(born March 20, 1943) is a North American
poet, photographer, filmmaker, curator and archivist.
Born in the Bronx, New York, he graduated from the School of Industrial
Art in Manhattan and attended Wagner College on Staten Island. At Wagner,
he befriended one of his English professors, Willard Maas and his wife,
Marie Menken -- both experimental filmmakers and socialites who were the
basis for Edward Albee's play, "Who's Afraid of Virginia Woolf?" In 1981
Gerard Malanga photographed the last farmer on Staten Island, Herbert
Gericke. Malanga was a major influence on Andy Warhol, with whom he
founded Interview magazine, which still flourishes under different
management. Malanga was Warhol's chief assistant from 1963 to 1970, as
well as the lead actor in many of his early films. His photographs of
poets have been published in The New Yorker, Poetry, and Unmuzzled OX.
Gerard Malanga is perhaps best known as Warhol’s right-hand-man during the
artist’s most prolific and influential period as a filmmaker and painter,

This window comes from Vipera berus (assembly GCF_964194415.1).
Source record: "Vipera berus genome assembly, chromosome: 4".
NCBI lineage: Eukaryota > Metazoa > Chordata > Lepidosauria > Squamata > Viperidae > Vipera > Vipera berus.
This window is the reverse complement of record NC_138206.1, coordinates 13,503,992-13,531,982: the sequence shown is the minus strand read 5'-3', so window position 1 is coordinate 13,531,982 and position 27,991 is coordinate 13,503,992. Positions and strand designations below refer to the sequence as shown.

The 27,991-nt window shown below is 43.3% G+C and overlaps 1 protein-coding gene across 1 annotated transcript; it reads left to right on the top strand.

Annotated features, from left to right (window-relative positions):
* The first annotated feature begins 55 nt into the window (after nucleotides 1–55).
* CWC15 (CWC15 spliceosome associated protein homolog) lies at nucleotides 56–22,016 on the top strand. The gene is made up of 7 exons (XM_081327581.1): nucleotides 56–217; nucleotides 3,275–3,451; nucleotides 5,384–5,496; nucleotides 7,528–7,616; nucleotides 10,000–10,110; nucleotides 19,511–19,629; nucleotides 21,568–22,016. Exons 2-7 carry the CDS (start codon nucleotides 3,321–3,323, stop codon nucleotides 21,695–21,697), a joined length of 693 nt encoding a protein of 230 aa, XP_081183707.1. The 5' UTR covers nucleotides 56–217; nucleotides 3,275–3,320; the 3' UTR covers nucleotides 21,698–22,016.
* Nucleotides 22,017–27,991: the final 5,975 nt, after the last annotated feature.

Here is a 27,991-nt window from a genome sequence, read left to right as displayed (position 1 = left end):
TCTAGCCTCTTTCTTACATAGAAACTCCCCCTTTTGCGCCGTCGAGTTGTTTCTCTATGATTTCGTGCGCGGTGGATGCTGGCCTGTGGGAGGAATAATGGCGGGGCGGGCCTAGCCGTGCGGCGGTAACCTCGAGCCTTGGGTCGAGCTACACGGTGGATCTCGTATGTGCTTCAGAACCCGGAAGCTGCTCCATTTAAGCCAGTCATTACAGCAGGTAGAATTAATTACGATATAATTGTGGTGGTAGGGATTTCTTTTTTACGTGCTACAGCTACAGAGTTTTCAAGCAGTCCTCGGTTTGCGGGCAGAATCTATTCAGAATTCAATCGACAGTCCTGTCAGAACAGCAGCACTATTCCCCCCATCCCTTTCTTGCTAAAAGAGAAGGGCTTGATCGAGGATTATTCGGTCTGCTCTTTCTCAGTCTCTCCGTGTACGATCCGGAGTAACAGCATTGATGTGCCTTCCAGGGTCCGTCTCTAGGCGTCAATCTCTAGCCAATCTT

during which Malanga created a series of deeply romantic films of his own,
in which Malanga’s on-screen persona of "the young poet" is foregrounded
in each frame. Malanga’s films, shot almost entirely with a hand-held
Bolex, present a world in which all is celebration, beauty, and sacrifice
of the self for art. The thirty-minute color and black and white film In
Search of the Miraculous (1967) is an emotional, vivid poem of adoration
for his then-fiancée, Benedetta Barzini.
Other early Malanga films also put the performer center stage within the
filmmaker's lens. Mary for Mary (1966) is a portrait of the actor Mary
Woronov, wielding her whip with customary aplomb as she confronts
Malanga’s camera; Donovan Meets Gerard (1966) documents a performative
meeting between Malanga and the folk singer Donovan at Warhol’s studio.
One of Malanga’s most ambitious works, the sixty-minute, split-screen,
two-projector, stereo-sound Pre-Raphaelite Dream (1968), documents the
filmmaker’s friends and extended family in Cambridge, Massachusetts, as
they perform their lives for the camera. In The Recording Zone Operator
(1968), shot on location in Rome in 35mm Techniscope/Technicolor, Malanga
worked with Tony Kinna, Anita Pallenberg and members of the Living
In 1970, Malanga left Warhol's studio to work on his own.
Currently, Malanga maintains an archive of his still- and motion-picture
records of life at Warhol's Factory, and continues his work as a poet. He
is the author of some twenty volumes of poetry, including the collection
This Will Kill That, and a collaboration with Warhol which has become a
much sought-after collector's item, Screen Tests: A Diary, which contains
some of his most compelling early poems.